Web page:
Bringing World Class Nursing Care to a World Class Eye Institute through Transdisciplinary Collaboration

Monday, 9 November 2015

Robert J. Dorman, MSN, RN-BC, CCRN, C-NPT
School of Nursing, University of Rochester, Rochester, NY, USA


A compelling example of interprofessional collaboration that has been identified came from a study of “the psychological and sociocultural factors that influence the risk of Human Immunodeficiency Virus (HIV)/Sexually Transmitted Disease (STD) for married men in urban poor communities of India” (Schensul, Nastasi, and Verma, 2006, p. 96).  This interprofessional team consisted of an American anthropologist, an American psychologist, an Indian psychologist, demographers, STD epidemiologists, public health physicians, allopathic physicians, microbiologists, educators, and traditional healers and activists from the study communities.  This collaboration of both medical and social scientists is called for in a paper by Rosenfield in 1992 where she defines three different levels of disciplinary collaboration:

Multidisciplinary – in which researchers work in parallel or sequentially from a disciplinary-specific base to address common problems…

Interdisciplinary – in which researchers work jointly but still from a disciplinary-specific basis to address a common problem…

Transdisciplinary – in which researchers work jointly using a shared conceptual framework drawing together disciplinary specific theories, concepts and approaches to address a common problem. (p. 1351)

By collaborating on development of this research in a transdisciplinary method, the team used a combination of methods in forming and evaluating the project, and ultimately developing the intervention tool, which “addressed medical, psychological, and cultural factors related to men’s sexual risk” (Schensul et al, 2006, p. 102).  This team was diverse not only in terms of professional background, but also in terms of their nationality, type of institution, religion, work experience, age, gender, and socioeconomic and educational background.  Although there were several factors that were viewed as challenges (language, hierarchy, funding, common misunderstandings), other factors played into the success of the study (development of personal relationships over time, central lodging, dedication and commitment to the project, electronic communication over distances, open dialogue, professional benefits, replicability of the study components).  An intervention that will take place at the LV Prasad Eye Institute (LVPEI) illustrating the effectiveness of transdisciplinary work is a continuing education project to increase the knowledge base of the current staff, while improving the training of new staff; building collaborative relationships through joint continuing education, and allowing each discipline to through its own concepts and approaches while using the shared pyramid of care concept that has driven LVPEI to the top of the eye care world.  Surveying the staff prior to instituting this intervention, to determine their current level of transdisciplinary collaboration will be vital, as will be an exit survey at the end of the clinical teaching period.  Additional surveys regarding the transdisciplinary approach will be useful when conducted at 1 year marks for the next 3-5 years.  This will measure impact at the team level.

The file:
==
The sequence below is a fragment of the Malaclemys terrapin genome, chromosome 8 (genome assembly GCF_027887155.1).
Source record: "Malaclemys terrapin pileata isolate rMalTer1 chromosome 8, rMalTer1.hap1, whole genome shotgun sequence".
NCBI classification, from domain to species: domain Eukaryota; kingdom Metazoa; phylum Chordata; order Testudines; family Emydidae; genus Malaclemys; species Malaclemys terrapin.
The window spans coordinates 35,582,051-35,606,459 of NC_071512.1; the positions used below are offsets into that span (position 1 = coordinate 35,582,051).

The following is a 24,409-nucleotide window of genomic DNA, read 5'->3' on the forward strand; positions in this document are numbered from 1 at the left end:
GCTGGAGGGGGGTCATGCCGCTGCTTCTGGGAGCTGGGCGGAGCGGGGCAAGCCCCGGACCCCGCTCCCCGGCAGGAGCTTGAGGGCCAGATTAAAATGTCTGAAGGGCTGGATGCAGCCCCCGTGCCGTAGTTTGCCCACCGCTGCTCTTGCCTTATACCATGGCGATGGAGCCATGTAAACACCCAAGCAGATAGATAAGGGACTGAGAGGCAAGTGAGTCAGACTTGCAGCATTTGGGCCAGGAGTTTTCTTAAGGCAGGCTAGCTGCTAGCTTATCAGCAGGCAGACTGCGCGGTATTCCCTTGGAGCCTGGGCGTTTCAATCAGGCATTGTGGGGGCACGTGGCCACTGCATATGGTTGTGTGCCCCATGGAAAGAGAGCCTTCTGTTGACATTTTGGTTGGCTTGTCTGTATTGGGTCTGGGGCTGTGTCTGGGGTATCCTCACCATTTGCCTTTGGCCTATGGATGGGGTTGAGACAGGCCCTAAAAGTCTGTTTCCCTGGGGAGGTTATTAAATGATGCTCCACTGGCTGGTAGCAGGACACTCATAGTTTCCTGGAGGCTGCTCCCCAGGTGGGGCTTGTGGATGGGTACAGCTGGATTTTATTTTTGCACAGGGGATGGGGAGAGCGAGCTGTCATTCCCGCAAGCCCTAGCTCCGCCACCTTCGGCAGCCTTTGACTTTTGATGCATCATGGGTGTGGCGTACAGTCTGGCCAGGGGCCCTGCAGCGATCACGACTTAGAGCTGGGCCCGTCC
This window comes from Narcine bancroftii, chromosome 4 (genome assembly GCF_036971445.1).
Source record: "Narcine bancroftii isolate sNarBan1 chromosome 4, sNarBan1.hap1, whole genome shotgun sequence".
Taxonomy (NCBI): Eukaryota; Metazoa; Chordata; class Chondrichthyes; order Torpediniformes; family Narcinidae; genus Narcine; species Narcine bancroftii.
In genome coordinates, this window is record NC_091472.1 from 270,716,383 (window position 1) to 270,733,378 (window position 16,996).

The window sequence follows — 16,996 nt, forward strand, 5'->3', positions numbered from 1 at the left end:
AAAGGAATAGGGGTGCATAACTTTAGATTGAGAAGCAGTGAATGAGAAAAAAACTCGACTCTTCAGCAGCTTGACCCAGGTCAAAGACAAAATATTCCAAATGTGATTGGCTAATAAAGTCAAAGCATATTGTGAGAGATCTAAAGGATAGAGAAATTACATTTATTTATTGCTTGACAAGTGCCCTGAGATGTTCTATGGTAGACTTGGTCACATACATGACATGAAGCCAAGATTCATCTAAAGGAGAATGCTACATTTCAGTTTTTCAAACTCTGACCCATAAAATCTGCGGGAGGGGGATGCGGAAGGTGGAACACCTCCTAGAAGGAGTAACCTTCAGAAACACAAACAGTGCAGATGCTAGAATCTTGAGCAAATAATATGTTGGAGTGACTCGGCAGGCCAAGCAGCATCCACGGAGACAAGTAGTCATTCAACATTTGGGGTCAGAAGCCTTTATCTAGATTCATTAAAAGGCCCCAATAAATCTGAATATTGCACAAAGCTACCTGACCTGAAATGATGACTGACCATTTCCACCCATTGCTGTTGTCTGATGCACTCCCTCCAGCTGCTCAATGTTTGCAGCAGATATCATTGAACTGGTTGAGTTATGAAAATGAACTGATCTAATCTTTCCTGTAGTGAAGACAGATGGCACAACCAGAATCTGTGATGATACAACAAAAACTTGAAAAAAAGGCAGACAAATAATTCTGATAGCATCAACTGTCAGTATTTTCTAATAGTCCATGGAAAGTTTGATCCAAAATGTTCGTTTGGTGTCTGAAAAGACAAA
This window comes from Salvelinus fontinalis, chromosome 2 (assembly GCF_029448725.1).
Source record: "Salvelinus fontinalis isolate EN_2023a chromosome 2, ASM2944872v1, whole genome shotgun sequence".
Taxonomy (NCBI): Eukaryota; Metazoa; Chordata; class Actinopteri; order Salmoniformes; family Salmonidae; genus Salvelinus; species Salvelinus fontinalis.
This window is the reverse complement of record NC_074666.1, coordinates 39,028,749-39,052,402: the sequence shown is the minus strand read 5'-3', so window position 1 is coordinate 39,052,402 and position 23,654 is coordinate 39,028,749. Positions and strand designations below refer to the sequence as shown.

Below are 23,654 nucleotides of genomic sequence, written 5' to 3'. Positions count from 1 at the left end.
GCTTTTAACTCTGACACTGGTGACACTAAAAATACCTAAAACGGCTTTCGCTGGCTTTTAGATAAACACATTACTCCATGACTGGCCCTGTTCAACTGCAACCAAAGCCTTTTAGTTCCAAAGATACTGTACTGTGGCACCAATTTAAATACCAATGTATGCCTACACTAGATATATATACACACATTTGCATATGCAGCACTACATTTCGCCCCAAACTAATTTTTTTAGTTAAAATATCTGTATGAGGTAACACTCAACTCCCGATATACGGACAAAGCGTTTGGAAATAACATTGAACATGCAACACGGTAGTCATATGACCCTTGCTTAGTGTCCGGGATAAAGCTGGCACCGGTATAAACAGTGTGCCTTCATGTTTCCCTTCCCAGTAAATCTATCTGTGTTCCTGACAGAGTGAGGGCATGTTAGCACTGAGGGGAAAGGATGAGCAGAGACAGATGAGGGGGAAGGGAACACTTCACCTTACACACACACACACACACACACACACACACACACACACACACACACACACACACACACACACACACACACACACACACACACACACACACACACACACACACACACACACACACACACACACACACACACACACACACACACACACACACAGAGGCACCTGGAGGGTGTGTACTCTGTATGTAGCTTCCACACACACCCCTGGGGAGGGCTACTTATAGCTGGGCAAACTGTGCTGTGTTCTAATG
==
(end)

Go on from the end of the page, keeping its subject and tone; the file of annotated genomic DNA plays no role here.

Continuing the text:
An additional theory that will show benefit to the transdisciplinary approach at LVPEI in India is situated learning theory.  Situated learning is a social learning approach and views learning “as a social activity situated within a particular environment or context” (Sargeant, 2009).  It was first described by Jean Lave, a social anthropologist, in 1988.  The key concept that this theory introduced was that in a situational environment, learning would be more successful.  Anderson, Reder, and Simon (1996) state that the four key concepts of situated learning are that (1) action is grounded in the situation where it occurs, (2) knowledge does not transfer between tasks, (3) abstract training is not useful, and (4) instruction must be done in a complex, social environment.  Through the construction of a simulation lab that is mocked up to be both environments common to LVPEI (operating theatre and patient care ward), practitioners of all levels will be able to practice not only clinical and technical skills, but communication and teaching skills.  Outcomes of this intervention can again be measured by surveying the staff involved prior to and following the simulation exercise, and tracking the success of their work during the actual simulation.  This will measure the impact of situated learning at the individual level.